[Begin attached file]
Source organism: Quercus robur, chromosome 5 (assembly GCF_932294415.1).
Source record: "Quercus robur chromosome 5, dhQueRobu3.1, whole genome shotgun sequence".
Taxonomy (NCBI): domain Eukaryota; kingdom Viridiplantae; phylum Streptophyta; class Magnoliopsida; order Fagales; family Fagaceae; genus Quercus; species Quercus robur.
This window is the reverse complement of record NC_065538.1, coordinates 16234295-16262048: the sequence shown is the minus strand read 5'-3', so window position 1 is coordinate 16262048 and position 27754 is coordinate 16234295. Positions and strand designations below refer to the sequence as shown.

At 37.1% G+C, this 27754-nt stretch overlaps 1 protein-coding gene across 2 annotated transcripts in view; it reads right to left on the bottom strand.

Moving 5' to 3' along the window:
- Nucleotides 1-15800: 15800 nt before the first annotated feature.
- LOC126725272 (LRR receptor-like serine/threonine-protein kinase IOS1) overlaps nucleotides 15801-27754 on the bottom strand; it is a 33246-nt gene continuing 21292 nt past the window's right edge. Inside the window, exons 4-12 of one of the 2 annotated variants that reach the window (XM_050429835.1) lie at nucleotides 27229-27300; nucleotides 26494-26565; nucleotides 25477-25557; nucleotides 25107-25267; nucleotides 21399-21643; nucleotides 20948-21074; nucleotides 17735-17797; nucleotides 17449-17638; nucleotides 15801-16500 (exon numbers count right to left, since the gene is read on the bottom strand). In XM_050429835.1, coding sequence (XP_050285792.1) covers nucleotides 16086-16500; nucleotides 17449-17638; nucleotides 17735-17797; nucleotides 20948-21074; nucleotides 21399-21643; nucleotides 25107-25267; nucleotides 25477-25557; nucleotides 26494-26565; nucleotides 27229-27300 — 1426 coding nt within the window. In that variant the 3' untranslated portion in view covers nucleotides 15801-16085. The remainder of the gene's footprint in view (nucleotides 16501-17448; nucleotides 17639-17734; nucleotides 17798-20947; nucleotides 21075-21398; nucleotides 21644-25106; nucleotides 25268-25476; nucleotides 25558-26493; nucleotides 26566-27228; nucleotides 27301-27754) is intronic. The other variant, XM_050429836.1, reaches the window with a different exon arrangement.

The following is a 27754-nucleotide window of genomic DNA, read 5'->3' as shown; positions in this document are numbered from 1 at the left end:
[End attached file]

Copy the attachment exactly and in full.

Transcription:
Source organism: Quercus robur, chromosome 5 (assembly GCF_932294415.1).
Source record: "Quercus robur chromosome 5, dhQueRobu3.1, whole genome shotgun sequence".
Taxonomy (NCBI): domain Eukaryota; kingdom Viridiplantae; phylum Streptophyta; class Magnoliopsida; order Fagales; family Fagaceae; genus Quercus; species Quercus robur.
This window is the reverse complement of record NC_065538.1, coordinates 16234295-16262048: the sequence shown is the minus strand read 5'-3', so window position 1 is coordinate 16262048 and position 27754 is coordinate 16234295. Positions and strand designations below refer to the sequence as shown.

At 37.1% G+C, this 27754-nt stretch overlaps 1 protein-coding gene across 2 annotated transcripts in view; it reads right to left on the bottom strand.

Moving 5' to 3' along the window:
- Nucleotides 1-15800: 15800 nt before the first annotated feature.
- LOC126725272 (LRR receptor-like serine/threonine-protein kinase IOS1) overlaps nucleotides 15801-27754 on the bottom strand; it is a 33246-nt gene continuing 21292 nt past the window's right edge. Inside the window, exons 4-12 of one of the 2 annotated variants that reach the window (XM_050429835.1) lie at nucleotides 27229-27300; nucleotides 26494-26565; nucleotides 25477-25557; nucleotides 25107-25267; nucleotides 21399-21643; nucleotides 20948-21074; nucleotides 17735-17797; nucleotides 17449-17638; nucleotides 15801-16500 (exon numbers count right to left, since the gene is read on the bottom strand). In XM_050429835.1, coding sequence (XP_050285792.1) covers nucleotides 16086-16500; nucleotides 17449-17638; nucleotides 17735-17797; nucleotides 20948-21074; nucleotides 21399-21643; nucleotides 25107-25267; nucleotides 25477-25557; nucleotides 26494-26565; nucleotides 27229-27300 — 1426 coding nt within the window. In that variant the 3' untranslated portion in view covers nucleotides 15801-16085. The remainder of the gene's footprint in view (nucleotides 16501-17448; nucleotides 17639-17734; nucleotides 17798-20947; nucleotides 21075-21398; nucleotides 21644-25106; nucleotides 25268-25476; nucleotides 25558-26493; nucleotides 26566-27228; nucleotides 27301-27754) is intronic. The other variant, XM_050429836.1, reaches the window with a different exon arrangement.

The following is a 27754-nucleotide window of genomic DNA, read 5'->3' as shown; positions in this document are numbered from 1 at the left end: